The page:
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Jan082018

CES Report #1: Goodbye Keyboards, Try vs. Buy, Update Culture, Other Trends

Elliott Masie’s Learning TRENDS - January 8, 2018.
#987 - Updates on Learning, Business & Technology Since 1997.
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Report #1 from Consumer Electronics Show - Las Vegas - Tech Trends & Impressions: 

Hello from Las Vegas - where over 120,000 people are gathering for a week of immersion in the changing world of Technology.  I arrived from very cold New York City on Sunday and have already been to 6 hours of briefings, demonstrations and conversations.  I will share more as the week progresses, but here are my first impressions: 

* Goodbye Keyboards: Almost every technology exhibited or demonstrated here was saying goodbye to keyboards.  Voice, Gestures, Screen Touches, Biometric ID and other non-typing methods are being focused.  Even a new car from China was featuring five hand motions that drivers would use in addition to steering.  We will need to map how this impacts learner interaction with content, LMS and collaboration tools. 

* Try Before Buy/Act: A less talked about Trend that I sensed was the growing desire of people to use technology to extend their ability to “Try” or simulate in deeper realities a proposed action or purchase.  Retailers are demonstrating how stores might become more “lab” based and allow a customer to play with possible cosmetics or clothing with a simulation mirror - prior to making a final decision.  The growth of technology that will enable high detail simulation has huge impacts for the learning field. 

* Update Culture: Historically, as soon as one bought a piece of technology it would already be out of date.  Our new automobile was made less current by the day - until we traded it in for a newer model.  The conversations here are focused on moving from Replace to Update - with an assumption of real time updating of systems and apps - based on feedback and innovation.  Each change also brings a “Moment of Need”, which will push designers to embed and surround Updates with transparent learning resources.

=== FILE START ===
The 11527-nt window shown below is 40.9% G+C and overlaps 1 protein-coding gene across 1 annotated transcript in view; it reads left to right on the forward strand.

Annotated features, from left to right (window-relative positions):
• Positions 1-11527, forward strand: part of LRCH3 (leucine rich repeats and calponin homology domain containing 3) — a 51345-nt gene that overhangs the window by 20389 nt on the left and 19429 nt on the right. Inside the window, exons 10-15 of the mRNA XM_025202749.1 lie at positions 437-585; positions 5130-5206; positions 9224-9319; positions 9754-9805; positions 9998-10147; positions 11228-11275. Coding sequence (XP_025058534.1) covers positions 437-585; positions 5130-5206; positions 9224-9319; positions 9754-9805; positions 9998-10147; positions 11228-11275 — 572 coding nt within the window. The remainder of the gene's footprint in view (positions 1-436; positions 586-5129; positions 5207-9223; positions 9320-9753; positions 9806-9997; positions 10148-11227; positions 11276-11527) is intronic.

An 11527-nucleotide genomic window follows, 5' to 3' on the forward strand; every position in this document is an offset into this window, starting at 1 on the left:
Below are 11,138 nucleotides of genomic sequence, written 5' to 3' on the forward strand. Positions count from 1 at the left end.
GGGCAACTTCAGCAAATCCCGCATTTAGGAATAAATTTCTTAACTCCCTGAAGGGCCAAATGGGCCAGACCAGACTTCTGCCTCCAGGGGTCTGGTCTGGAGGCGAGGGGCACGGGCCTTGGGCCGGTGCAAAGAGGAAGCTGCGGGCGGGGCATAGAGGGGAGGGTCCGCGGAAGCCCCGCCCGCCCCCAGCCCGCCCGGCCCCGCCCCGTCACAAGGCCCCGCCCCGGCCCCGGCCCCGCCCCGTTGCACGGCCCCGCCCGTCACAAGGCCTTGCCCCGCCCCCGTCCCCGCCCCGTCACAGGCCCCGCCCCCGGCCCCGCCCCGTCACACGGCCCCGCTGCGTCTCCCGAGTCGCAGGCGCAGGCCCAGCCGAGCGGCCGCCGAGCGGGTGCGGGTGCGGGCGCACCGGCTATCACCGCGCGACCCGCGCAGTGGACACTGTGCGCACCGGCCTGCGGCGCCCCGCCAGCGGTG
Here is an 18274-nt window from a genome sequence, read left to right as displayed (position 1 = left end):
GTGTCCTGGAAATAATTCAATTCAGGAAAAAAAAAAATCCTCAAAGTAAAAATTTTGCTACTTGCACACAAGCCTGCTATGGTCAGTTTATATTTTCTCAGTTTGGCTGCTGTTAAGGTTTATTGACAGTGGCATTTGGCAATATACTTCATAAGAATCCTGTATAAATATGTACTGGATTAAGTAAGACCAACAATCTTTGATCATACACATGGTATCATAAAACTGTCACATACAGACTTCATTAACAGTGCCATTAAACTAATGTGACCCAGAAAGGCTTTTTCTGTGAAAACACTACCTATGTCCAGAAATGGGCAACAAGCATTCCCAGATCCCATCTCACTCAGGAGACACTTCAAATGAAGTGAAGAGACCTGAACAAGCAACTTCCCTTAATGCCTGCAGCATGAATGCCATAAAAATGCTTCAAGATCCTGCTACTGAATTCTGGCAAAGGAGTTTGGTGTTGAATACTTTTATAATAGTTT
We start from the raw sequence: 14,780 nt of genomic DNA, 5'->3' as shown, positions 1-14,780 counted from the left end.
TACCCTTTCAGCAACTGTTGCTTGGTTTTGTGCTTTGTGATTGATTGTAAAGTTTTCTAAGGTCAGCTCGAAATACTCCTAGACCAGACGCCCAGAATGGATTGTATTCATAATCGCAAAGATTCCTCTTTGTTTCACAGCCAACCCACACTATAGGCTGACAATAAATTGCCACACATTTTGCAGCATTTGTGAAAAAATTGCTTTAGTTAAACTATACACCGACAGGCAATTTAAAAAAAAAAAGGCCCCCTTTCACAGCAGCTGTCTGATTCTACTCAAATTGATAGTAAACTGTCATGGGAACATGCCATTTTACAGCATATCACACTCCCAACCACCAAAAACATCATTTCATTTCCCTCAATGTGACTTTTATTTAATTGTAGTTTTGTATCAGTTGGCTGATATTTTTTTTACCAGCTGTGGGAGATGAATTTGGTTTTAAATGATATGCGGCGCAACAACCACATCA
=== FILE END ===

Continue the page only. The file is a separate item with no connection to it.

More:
* Adding Data and Technology to Medicine/Health: Fascinating conversations about the application of “Hyper-Personalization” - linking bio/gene analysis of a patient with a very different mix of technology, behavioral and pharmaceutical interventions.  Deep dialogue around the use of “Cognitive Health Management” to handle addiction issues.  As learning professionals we will need to bring a behavioral perspective to the application of technology as interventions.  For example, when does coaching need to be from an actual person or could it be as effective from the “system”? 

* “Machine Learning” as THE Buzz Word for Unfinished Innovations: I have been gagging on how often and strangely the phrase “Machine Learning” is invoked by technology innovators to say that the new technologies will work dramatically better as they roll out the “Machine Learning” elements “soon”.  Clearly AI and Machine Learning are advancing - but the use of this term has been out of control.  We are on a pathway to leveraging Big Data and AI and Machine Learning - BUT please don’t use it as a cover story for what we have not created now.  Same advice for our learning suppliers and system developers. 

* Video With Many Formats:  I will spend time with video companies today as they demonstrate the ability to create a video more simply, enhance it with augmented editing and be able to deploy it in many forms and formats - often driven by the users themselves.  Learners are more likely to watch a short video than take a longer eLearning module, so let’s look at our own agility in designing and deploying agile video formats. 

This was just the first day.  And, my brain is rolling and so excited to interact with colleagues from around the world.  I will be shooting video segments and posting them in the days ahead.  If you have questions or are at CES, please send me an email to emasie@masie.com 

Yours in learning, 

Elliott Masie
Email: emasie@masie.com
Twitter: @emasie 

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